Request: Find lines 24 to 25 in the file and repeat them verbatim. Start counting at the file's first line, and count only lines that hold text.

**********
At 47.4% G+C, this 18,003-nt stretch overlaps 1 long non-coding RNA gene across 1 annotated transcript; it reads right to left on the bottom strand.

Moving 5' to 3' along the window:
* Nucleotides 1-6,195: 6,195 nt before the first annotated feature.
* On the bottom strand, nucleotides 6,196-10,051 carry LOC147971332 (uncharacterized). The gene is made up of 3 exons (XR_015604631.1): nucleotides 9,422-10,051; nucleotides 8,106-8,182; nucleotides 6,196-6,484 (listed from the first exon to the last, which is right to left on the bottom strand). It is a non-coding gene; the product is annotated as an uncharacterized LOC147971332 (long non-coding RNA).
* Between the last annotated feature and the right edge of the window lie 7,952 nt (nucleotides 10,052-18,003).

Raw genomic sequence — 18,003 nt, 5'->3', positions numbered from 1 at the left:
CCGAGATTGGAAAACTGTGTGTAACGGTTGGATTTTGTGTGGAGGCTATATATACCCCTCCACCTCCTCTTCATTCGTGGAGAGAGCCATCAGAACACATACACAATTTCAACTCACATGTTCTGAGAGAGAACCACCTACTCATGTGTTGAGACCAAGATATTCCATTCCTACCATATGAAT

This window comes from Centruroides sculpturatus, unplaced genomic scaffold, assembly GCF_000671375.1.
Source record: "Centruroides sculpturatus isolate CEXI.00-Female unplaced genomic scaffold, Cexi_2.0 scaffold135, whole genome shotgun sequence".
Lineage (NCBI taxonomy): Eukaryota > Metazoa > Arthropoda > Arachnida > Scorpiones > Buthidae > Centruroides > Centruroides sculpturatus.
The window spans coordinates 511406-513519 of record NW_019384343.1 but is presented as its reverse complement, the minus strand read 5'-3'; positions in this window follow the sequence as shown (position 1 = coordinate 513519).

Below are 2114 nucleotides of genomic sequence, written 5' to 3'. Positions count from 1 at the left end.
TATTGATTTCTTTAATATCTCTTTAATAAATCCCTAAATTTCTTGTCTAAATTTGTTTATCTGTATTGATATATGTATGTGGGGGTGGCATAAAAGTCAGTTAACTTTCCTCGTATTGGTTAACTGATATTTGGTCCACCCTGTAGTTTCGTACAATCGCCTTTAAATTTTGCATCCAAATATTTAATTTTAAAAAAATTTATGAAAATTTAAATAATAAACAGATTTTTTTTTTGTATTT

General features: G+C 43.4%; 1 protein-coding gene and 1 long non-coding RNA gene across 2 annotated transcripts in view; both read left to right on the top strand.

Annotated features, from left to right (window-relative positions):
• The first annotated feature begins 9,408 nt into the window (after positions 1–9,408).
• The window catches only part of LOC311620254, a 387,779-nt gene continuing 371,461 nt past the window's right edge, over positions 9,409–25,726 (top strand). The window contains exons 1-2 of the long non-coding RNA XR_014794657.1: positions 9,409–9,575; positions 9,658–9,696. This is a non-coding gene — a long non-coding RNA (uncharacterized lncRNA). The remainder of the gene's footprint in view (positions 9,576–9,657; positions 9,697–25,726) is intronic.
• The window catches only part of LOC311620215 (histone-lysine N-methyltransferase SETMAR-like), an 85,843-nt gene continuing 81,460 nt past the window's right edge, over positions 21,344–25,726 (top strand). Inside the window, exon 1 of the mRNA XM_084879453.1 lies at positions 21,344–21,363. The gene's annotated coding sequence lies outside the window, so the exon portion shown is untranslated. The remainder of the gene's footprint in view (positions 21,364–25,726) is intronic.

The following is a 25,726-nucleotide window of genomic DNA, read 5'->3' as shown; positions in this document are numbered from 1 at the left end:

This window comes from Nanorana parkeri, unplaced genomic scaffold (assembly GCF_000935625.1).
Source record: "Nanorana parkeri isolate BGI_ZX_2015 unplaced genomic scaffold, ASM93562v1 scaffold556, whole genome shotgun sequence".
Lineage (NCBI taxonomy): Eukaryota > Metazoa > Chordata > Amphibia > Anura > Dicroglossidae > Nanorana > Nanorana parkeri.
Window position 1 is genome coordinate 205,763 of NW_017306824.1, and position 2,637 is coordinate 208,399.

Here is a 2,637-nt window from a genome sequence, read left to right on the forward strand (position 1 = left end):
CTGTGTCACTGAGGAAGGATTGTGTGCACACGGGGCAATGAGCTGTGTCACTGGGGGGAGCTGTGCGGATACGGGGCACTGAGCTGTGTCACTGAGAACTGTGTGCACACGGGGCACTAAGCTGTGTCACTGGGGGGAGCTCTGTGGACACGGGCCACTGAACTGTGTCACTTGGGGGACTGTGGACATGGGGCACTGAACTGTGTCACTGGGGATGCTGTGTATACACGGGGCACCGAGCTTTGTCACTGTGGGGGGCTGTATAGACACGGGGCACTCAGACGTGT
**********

Here is a 2,637-nt window from a genome sequence, read left to right on the forward strand (position 1 = left end):
CTGTGTCACTGAGGAAGGATTGTGTGCACACGGGGCAATGAGCTGTGTCACTGGGGGGAGCTGTGCGGATACGGGGCACTGAGCTGTGTCACTGAGAACTGTGTGCACACGGGGCACTAAGCTGTGTCACTGGGGGGAGCTCTGTGGACACGGGCCACTGAACTGTGTCACTTGGGGGACTGTGGACATGGGGCACTGAACTGTGTCACTGGGGATGCTGTGTATACACGGGGCACCGAGCTTTGTCACTGTGGGGGGCTGTATAGACACGGGGCACTCAGACGTGT